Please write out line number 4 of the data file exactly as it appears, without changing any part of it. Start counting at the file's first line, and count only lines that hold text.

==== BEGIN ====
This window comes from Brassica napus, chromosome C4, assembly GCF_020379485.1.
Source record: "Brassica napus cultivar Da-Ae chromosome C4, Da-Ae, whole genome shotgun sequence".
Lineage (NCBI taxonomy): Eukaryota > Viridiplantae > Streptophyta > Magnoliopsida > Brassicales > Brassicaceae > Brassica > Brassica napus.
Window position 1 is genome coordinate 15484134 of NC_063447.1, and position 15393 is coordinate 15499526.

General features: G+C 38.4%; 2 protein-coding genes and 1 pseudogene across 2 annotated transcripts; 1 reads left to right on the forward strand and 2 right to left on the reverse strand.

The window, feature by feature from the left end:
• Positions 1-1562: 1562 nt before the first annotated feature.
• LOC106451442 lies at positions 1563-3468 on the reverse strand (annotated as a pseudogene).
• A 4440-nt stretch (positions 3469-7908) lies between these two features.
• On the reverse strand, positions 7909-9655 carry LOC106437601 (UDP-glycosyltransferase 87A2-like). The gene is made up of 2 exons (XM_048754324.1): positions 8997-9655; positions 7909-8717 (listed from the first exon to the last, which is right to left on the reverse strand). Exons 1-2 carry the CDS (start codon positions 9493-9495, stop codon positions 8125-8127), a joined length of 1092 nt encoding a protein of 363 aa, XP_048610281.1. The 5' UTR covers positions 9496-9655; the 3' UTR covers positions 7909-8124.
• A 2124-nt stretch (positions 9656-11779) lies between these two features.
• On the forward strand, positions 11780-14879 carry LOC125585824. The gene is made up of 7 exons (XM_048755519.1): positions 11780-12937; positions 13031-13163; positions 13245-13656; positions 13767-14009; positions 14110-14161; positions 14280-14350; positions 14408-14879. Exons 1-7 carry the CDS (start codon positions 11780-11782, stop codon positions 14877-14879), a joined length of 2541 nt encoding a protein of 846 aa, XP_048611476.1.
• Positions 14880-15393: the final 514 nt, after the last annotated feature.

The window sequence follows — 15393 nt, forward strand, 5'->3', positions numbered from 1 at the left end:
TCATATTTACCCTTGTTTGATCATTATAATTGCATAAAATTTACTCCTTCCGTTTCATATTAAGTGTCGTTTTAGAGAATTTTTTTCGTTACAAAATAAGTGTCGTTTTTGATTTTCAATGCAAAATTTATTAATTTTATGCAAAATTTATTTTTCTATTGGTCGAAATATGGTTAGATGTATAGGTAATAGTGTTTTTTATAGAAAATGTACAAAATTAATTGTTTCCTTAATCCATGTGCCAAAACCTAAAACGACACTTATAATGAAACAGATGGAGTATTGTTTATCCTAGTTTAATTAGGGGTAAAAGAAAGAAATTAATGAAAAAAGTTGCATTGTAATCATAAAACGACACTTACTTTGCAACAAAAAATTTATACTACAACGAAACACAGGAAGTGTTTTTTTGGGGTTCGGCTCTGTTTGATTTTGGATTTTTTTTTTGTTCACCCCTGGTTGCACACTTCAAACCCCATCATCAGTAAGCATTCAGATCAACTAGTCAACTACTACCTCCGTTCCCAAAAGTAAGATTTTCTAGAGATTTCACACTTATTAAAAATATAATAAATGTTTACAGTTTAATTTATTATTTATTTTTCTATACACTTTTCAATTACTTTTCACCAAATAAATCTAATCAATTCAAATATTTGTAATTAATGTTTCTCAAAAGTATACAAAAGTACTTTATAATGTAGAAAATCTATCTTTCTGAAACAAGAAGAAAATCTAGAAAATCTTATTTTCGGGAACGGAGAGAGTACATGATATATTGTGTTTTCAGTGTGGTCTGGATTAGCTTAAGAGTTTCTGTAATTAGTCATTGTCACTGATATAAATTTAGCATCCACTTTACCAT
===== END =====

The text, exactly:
Window position 1 is genome coordinate 15484134 of NC_063447.1, and position 15393 is coordinate 15499526.